The places of one’s childhood seem to shrink over time, don’t they?
It’s been a lot of years since I set foot into The Woods near my childhood home. Since I left, the city has invested dollars and energy into a great big tidy-up, complete with a revamped community centre and plastic play structures to replace the rusty metal slide in the clearing. The trails are wide and mulched, no longer winding narrowly through gnarled roots. Today’s walk from start to finish ended abruptly, and I was a bit surprised. Disappointed, even. My childhood self remembers hiking for miles. Back then the woods seemed dark, wild, looming. Some trees are holding on to a golden glow in the fall afternoon light, but many are now bare, and the ceiling today felt open and airy.
I’d been so sure of my memories of this place. I know it had changed, and I know I was viewing it through the lens of adulthood, but all the same I was reminded how fragile our memories are. How fragmented, how pliant. How unsettling it can feel if the truth of our memories has been cast into doubt, almost as though they must have belonged to someone else. Which, of course, they did.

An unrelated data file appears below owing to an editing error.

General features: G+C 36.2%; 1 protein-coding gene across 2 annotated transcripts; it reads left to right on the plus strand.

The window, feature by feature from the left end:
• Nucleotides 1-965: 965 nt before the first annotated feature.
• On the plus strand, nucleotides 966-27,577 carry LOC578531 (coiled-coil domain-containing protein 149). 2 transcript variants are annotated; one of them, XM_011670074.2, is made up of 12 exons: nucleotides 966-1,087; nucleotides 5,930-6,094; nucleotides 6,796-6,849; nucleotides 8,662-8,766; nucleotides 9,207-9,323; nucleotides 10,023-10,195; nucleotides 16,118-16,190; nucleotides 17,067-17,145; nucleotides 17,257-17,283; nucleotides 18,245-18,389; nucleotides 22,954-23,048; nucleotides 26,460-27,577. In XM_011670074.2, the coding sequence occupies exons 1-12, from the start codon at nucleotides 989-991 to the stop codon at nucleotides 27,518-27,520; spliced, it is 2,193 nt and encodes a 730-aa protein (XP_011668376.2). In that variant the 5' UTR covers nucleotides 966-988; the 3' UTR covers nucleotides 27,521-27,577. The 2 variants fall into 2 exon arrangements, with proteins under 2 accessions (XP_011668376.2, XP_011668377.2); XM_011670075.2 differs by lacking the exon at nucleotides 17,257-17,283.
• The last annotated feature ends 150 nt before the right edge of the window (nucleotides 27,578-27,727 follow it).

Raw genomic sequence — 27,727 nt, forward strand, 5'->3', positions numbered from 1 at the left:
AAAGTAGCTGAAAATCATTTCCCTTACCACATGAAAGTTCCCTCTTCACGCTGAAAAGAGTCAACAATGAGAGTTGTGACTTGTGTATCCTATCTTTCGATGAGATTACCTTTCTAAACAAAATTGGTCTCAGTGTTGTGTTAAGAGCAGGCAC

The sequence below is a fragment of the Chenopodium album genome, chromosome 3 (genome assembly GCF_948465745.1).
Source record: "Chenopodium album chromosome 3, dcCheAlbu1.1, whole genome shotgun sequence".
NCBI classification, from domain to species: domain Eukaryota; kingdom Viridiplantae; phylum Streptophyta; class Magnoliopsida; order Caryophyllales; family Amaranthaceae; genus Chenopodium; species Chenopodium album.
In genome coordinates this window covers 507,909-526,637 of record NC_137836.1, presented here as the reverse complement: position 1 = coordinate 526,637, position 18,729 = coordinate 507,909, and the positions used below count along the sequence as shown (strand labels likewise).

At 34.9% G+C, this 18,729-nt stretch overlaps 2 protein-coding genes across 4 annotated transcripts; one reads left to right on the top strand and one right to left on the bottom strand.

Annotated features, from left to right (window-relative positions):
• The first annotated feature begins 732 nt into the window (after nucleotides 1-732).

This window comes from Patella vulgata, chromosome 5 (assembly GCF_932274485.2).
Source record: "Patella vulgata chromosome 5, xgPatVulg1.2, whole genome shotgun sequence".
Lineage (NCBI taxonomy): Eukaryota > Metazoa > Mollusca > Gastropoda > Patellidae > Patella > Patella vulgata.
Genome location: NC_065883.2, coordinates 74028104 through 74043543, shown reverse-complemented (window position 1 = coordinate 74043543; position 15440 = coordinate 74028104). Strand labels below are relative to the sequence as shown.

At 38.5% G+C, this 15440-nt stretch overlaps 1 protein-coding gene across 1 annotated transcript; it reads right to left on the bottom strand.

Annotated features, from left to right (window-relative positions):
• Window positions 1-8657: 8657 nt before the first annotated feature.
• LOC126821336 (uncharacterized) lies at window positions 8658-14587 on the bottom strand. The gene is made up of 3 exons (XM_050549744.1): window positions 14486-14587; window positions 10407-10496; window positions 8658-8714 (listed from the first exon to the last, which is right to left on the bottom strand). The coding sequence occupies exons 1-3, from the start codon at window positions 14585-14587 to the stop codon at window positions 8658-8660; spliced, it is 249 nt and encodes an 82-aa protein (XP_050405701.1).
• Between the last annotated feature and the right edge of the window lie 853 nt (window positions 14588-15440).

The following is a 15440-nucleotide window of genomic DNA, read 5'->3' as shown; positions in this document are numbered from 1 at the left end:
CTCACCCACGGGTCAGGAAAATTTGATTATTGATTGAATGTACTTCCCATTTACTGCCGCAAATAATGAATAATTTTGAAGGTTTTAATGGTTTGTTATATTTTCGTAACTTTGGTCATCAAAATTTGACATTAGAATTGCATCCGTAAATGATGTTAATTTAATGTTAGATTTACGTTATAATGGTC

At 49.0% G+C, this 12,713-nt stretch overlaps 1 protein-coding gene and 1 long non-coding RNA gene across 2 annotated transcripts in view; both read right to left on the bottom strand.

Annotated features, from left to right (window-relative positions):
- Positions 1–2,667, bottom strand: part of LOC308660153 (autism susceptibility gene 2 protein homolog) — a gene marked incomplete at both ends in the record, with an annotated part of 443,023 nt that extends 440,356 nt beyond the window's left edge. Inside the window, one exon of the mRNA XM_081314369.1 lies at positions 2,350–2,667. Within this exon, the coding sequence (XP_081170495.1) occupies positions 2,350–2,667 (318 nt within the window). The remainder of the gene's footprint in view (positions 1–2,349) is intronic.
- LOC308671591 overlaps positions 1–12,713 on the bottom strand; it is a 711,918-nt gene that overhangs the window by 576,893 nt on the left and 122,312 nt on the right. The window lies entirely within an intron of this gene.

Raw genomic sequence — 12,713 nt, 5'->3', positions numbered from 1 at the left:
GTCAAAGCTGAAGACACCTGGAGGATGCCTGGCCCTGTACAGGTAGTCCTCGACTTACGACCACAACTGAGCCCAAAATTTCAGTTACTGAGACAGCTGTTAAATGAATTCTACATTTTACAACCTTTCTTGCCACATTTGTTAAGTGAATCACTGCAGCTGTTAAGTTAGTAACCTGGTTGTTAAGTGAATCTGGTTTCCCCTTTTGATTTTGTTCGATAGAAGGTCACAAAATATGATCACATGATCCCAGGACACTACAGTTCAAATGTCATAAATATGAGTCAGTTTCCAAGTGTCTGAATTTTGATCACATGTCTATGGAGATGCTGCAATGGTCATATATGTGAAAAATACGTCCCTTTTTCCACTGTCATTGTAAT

Sometimes it’s better to remember something the way it used to be. But in other situations, I suppose it’s somehow satisfying to witness that the wheel has turned, that change is inevitable, both in the subject of one’s memory but also within one’s self.
One more thing: Wooden fences have been added along parts of the trail. This photo’s not great, so here are the words recorded on the pictured fence: “It’s not where you started in life, it’s where you end up. Believe in yourself! :)” Ah! Some uplifting graffiti, how refreshing. A nice touch.
Then, “I’m sorry you know all roads lead to home”
As in, “I’m sorry. You know all roads lead to home.”? Or perhaps “I’m sorry, you know. All roads lead to home.”?
Wherever the punctuation was meant to lie, I guess the writer was disappointed about the roads leading home. Maybe s/he didn’t want to go back there.
As for me – though it wasn’t exactly what I’d expected, I’m glad I did.